Emerging threats are encouraging greater collaboration among IT security professionals
Concerns around emerging threats such as ransomware and polymorphic malware have sparked a significant increase in collaboration by the cybersecurity industry, according to new research published by AlienVault®, the leading provider of Unified Security Management™ (USM™) and crowdsourced threat intelligence.
According to the survey of over 600 conference participants at Black Hat USA, security professionals are most worried about threats that are constantly evolving and can evade traditional defenses.
The largest group of respondents (43%) cited ransomware as their biggest security concern, while the second largest group, 31%, were most worried about polymorphic malware. In terms of ransomware, the biggest fear for most participants (38%) was not being able to prevent future infection.
Recent studies have found that 97% of successful malware infections employ polymorphic techniques. The shape shifting capabilities of new malware strains are particularly concerning for security professionals because they render traditional endpoint security solutions ineffective, as these defenses cannot usually identify and stop new threats that haven’t been seen before.
Javvad Malik, security advocate at AlienVault, explains: “For years, security teams have perpetuated the myth that one can create an orderly, protective security bubble around an organisation to keep the bad guys out. But new and emerging threats are challenging this approach. Cybersecurity never stops, so it’s vital that security teams pool their collective expertise by sharing threat intelligence. Spotting potential problems before they escalate is vital to minimising future damage from cyber-attacks.
This changing threat landscape has fuelled a significant increase in the public sharing of threat intelligence over the past two years. AlienVault has been tracking the sharing of threat data through surveys at security conferences worldwide since 2015. In 2015, just 8% of Infosecurity Europe conference participants, and 14% of those attending Black Hat USA, said that they publicly shared details about new threats they discovered. In the 2017 survey of Black Hat conference participants, this percentage had jumped to 17%.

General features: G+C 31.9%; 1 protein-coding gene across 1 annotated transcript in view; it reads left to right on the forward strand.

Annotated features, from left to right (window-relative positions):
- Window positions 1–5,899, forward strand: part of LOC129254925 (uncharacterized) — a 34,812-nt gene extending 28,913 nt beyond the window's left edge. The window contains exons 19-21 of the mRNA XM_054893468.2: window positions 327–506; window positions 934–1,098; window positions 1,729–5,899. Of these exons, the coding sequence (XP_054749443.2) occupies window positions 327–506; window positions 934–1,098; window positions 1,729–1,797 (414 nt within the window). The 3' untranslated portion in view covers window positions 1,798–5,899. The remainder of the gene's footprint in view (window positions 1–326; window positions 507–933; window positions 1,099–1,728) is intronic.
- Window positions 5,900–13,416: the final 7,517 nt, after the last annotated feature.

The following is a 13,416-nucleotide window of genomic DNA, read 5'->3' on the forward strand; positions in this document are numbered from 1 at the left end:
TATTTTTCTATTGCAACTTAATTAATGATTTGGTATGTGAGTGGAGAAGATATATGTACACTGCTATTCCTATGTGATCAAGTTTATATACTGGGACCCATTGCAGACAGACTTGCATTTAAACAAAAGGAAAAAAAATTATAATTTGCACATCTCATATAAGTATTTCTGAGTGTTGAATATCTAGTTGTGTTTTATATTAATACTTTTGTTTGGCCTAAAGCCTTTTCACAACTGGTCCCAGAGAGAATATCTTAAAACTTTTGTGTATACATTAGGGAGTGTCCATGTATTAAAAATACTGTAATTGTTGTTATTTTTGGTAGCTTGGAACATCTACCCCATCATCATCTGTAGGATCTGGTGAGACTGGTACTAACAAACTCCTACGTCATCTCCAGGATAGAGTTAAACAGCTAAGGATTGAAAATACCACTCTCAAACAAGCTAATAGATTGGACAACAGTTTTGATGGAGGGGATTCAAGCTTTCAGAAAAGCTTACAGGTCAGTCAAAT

Furthermore, the results also show that security professionals are now trusting the threat intelligence available to them more than they did two years ago. In particular, the number of those who trust open source threat intelligence has doubled from 15% in 2015 (Infosecurity Europe participants only) to 31% of those surveyed at Black Hat 2017.
This increased trust may be due by the proven ability of open source tools to respond quickly in the event of serious threats. For example, the AlienVault Open Threat Exchange® identified indicators of compromise and had issued correlation rules to detect Petya ransomware within the first two hours of its initial attack. In addition, advice and guidance on the EternalBlue exploit was available 18 days before WannaCry ransomware hit the internet.
Javvad Malik continues: “The harsh reality is that no number of security systems can stop an attack; they can only reduce the risk. The severity of an attack is therefore determined by how quickly a company can respond to threats as they occur.
When security teams can identify potential threats before they strike, it can save a company millions in costly damages to both revenue and reputation. Free tools are often the fastest to spot and identify new threats because they rely on the shared experiences of huge numbers of security teams around the world.”
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